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Faking It: The Real News About Fake News and Our Emotional Rollercoaster



Despite the widespread discussion, tweeting, and concern, you might assume we have a deep understanding of fake news. To some extent, we do. We recognize its role in influencing elections, propagating conspiracy theories, and even creating false memories. Yet, the term "fake news" itself has been so overused and misapplied that it's lost its initial purpose.


Why is this? And why does fake news continue to be impactful despite our considerable knowledge about it? Exploring our emotions, with insights from contemporary language philosophy and neuroscience, provides answers.


Our grasp of emotion's impact on our lives is often muddled. We'd like to believe, following Plato, that logic governs our minds, controlling our emotional impulses. Yet, as Hume suggested, emotions frequently guide our reasoning. This blurring between feelings and reality leads us to label things as bad simply because they make us feel bad.


This confusion extends to how we communicate daily, often acting as conduits for unacknowledged emotional expression. This concept, emphasized by mid-20th-century "expressivist" language philosophers, reveals that we might think we're discussing facts when we're actually expressing emotions. This observation, particularly relevant to ethical debates on right or wrong, sheds light on the dynamics of sharing or retweeting news, whether genuine or not, on social media.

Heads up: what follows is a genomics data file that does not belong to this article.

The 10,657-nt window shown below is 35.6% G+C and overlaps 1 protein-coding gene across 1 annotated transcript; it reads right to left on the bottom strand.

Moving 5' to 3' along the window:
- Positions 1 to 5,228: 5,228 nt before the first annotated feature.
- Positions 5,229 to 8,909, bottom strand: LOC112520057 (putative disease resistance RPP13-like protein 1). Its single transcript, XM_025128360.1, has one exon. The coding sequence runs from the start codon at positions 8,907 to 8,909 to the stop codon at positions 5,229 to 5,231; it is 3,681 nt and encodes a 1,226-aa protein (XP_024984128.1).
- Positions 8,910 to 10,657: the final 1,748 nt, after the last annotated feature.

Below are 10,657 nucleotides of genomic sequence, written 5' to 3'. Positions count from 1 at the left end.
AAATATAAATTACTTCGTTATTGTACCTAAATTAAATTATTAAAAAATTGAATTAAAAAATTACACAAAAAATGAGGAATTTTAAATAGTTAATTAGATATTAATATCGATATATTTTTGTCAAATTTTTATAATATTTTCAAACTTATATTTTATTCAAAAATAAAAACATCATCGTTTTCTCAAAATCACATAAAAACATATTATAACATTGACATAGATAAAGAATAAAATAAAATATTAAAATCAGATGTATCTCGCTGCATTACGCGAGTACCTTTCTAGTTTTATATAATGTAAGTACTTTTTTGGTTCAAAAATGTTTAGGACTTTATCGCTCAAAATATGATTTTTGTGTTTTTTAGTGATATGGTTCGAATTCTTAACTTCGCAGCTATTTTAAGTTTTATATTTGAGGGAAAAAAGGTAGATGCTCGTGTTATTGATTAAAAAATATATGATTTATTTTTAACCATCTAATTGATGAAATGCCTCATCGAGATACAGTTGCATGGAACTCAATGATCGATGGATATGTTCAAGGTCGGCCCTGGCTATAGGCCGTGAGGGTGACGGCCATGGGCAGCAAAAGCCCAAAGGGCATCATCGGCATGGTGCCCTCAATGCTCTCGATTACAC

In sharing or retweeting, we often see ourselves as disseminating knowledge, an act philosophers term "testimony". Though not universally true due to the existence of irony, sincere sharing implies endorsement, a fact underscored by disclaimers that retweets do not equal endorsements.


However, this perspective might misrepresent online communication's true nature. Research indicates that a majority of news articles shared online aren't even read by the sharer. Instead, content that evokes strong emotions, from affection to moral indignation, is more likely to be shared, with morally charged emotions significantly boosting a post's shareability. This suggests that the main goal of sharing news isn't to impart knowledge but to express and amplify emotions, particularly outrage.


Ruth Millikan, a prominent philosopher, argues that the persistence of a communicative act hinges on its underlying function, such as the way shouting "Air ball!" at a basketball game serves primarily to distract, not to inform or entertain. Similarly, social media users may think they're sharing news to spread knowledge, but the primary function is often emotional expression, especially to signal outrage and foster communal bonds.


This misunderstanding is precisely what manipulators of misinformation exploit. They recognize that our actual motive for sharing differs from our perceived one, making us susceptible targets.

The transformation of "fake news" into a term of hostility rather than a descriptor of misinformation underscores expressivists' insights. It's become an expression of contempt, illustrating the ironic turn where efforts to distinguish truth from falsehood devolve into mere expressions of anger.

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